American payment-processing bigwig First Data Corporation is going public, almost a decade later after going private, in what was touted to be one of the biggest leveraged buyouts of the time. Bought out by American private equity firm KKR & Co. and its investors in 2007 in a deal valued at $29 billion, it was a mega buyout of the time, just before America’s financial meltdown. The private equity firm which specializes in leveraged buyouts had pursued First Data hard and paid a significant premium for the company’s stock price with an enormous private equity check. KKR and its peers made very big deals urged on by cheap and available debt before the financial crisis, which resulted in a back-breaking experience for them, as many of these deals took years to result into profitable exits. The credit card and payments processor filed for an initial public offering (IPO) beginning of this week, clearing the way for majority owner KKR who will be finally set free from one of its most debt-heavy deals of recent years. Post the buyout, First Data had struggled to grow as the financial crisis had impacted its core credit-card transactions in a big way. The deal to KKR seemed so heavy that at that point, it valued First Data at just 60 cents on the dollars originally invested. KKR also pumped in an additional $1.2 billion in the business last year. (If you are a movie buff you must have seen, Barbarians At The Gate which was based on the story of the first large leveraged buyouts, popularly called LBO.)
First Data now has some 4,000 financial institutions globally as clients and processes more than 2,300 transactions in a second. It posted its first quarterly profit in seven years in 2013, under the leadership of former top JP Morgan Chase & Co. Executive Frank Bisignano. This milestone opened up the company’s doors for the public offering. The IPO could value the company at about $40 billion, including debt. First Data has said that it is looking to raise $100 million in its offering. Going by this, the company’s equity value seems to have risen since the original deal was funded with more than $23 billion of debt, with long-term debt at around $20.6 billion on March 31.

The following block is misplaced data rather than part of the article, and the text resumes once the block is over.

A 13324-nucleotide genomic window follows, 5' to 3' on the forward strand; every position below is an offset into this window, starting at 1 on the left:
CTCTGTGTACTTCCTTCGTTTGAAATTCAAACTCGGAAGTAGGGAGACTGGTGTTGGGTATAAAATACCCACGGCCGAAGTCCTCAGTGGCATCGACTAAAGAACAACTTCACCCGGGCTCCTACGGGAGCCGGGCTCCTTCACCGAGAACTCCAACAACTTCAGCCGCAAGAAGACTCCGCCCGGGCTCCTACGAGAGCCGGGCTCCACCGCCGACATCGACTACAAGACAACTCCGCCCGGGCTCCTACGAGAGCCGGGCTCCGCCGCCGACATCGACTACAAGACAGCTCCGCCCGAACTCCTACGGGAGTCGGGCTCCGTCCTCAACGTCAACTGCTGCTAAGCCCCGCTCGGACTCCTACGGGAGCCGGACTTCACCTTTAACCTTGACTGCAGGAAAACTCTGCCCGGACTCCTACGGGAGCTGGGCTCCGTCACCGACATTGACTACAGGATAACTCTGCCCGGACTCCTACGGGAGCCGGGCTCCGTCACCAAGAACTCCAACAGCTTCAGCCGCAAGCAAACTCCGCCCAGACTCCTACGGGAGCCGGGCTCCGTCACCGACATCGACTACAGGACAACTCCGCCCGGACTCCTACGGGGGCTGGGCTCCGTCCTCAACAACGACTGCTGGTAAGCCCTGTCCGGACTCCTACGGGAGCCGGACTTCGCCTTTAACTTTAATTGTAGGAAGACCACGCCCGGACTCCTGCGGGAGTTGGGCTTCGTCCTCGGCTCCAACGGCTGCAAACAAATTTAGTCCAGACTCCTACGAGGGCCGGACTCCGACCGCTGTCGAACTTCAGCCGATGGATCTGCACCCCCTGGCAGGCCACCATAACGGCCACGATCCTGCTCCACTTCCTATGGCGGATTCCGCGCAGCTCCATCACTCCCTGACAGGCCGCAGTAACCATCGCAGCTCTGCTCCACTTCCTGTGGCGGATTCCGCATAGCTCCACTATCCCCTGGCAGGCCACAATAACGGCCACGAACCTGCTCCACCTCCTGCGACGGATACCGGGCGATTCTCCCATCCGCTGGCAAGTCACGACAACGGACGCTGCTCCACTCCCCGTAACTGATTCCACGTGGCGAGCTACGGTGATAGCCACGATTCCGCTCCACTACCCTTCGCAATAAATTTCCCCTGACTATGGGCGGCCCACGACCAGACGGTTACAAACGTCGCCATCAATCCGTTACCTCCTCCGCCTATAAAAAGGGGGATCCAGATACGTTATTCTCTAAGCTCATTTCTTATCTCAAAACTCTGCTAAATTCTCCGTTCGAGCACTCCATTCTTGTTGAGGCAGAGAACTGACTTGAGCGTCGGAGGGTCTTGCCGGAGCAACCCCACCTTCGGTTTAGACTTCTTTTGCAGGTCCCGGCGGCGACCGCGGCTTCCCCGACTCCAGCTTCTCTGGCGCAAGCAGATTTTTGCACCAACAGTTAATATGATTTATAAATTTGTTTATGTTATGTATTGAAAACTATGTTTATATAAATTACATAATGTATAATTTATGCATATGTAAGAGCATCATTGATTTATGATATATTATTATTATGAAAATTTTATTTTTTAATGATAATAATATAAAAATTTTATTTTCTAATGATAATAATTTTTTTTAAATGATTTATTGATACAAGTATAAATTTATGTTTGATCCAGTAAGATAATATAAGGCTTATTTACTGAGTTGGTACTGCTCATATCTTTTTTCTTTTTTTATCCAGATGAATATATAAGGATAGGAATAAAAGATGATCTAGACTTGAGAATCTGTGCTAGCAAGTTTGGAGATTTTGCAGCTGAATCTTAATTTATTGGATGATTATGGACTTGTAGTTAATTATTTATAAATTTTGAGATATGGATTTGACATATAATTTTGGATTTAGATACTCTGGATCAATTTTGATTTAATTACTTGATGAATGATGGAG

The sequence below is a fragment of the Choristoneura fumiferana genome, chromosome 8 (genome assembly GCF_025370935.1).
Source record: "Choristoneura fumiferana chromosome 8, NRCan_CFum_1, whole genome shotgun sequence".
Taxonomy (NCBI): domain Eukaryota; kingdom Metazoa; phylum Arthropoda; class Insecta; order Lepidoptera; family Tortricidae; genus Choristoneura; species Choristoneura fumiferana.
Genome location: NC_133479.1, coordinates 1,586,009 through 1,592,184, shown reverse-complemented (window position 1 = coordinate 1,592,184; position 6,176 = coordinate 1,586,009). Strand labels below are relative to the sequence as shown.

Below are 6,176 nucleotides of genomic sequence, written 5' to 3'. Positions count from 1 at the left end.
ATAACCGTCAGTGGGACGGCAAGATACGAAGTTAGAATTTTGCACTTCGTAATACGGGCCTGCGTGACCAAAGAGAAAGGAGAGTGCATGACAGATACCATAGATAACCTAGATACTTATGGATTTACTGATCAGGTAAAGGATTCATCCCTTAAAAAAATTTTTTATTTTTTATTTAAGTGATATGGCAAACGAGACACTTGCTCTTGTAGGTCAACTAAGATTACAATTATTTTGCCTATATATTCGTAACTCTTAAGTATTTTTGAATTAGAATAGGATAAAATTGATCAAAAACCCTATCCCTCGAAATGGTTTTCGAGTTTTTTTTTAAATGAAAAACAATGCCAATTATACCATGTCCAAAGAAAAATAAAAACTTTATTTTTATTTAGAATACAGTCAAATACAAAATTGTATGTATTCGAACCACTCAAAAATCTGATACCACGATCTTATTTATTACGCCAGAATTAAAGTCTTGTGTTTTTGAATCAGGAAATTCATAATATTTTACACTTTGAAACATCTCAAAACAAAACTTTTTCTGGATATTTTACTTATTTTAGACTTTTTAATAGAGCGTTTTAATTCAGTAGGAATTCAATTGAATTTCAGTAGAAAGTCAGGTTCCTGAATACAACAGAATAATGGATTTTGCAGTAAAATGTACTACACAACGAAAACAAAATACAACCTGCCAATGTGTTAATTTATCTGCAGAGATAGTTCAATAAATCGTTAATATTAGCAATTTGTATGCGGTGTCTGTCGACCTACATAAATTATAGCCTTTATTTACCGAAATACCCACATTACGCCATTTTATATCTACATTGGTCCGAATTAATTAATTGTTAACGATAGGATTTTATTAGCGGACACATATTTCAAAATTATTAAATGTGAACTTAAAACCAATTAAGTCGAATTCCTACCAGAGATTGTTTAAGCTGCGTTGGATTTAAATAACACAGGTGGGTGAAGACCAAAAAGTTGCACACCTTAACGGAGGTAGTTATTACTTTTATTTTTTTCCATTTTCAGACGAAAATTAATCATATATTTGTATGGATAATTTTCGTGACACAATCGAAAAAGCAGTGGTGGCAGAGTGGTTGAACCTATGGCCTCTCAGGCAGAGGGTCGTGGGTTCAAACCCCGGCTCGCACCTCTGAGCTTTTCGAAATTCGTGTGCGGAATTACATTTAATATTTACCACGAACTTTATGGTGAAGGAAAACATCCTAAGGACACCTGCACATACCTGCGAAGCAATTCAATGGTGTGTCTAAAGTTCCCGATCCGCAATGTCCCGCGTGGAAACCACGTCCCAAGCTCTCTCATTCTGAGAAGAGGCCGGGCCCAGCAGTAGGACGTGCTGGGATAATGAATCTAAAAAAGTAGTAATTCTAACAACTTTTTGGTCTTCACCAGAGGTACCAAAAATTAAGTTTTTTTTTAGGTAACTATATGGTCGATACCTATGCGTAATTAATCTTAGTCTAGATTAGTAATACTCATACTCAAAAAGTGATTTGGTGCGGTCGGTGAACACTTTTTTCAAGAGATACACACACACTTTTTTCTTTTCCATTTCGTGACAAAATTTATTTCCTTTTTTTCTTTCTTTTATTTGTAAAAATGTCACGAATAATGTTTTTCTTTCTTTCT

First Data is in the business of running debit-card network and processes bank-card transactions for banks and merchants with three lines of business. Its Global Business Solutions (GBS) provides retail point-of-sale merchant acquiring and e-commerce services and mobile payment services, web-store-in-a-box solutions. Its cloud-powered Clover point-of-sale operating system includes a marketplace for proprietary and third-party business apps. The Global Financial Solutions (GFS) provides credit solutions for bank and nonbank issuers that include credit and retail private-label card processing and licensed financial software. First Data’s Network and Security Solutions provides electronic funds transfer network solutions, value network solutions, and security & fraud solutions. Last year, First Data’s earnings were $11.2 billion compared to $10.8 billion the previous year. With a net loss of $265 million in 2014 down from $692 million in 2013, it is also cutting down its losses. The first quarter of 2015 saw $2.7 billion in revenues and a loss of $63 million.
Note: The title of this article was updated few minutes after publishing and $100 mn amount was removed. The filing said it could raise $100m in the offering, but this was a place holder amount that is certain to change and no underwriters were listed. So we removed it for now.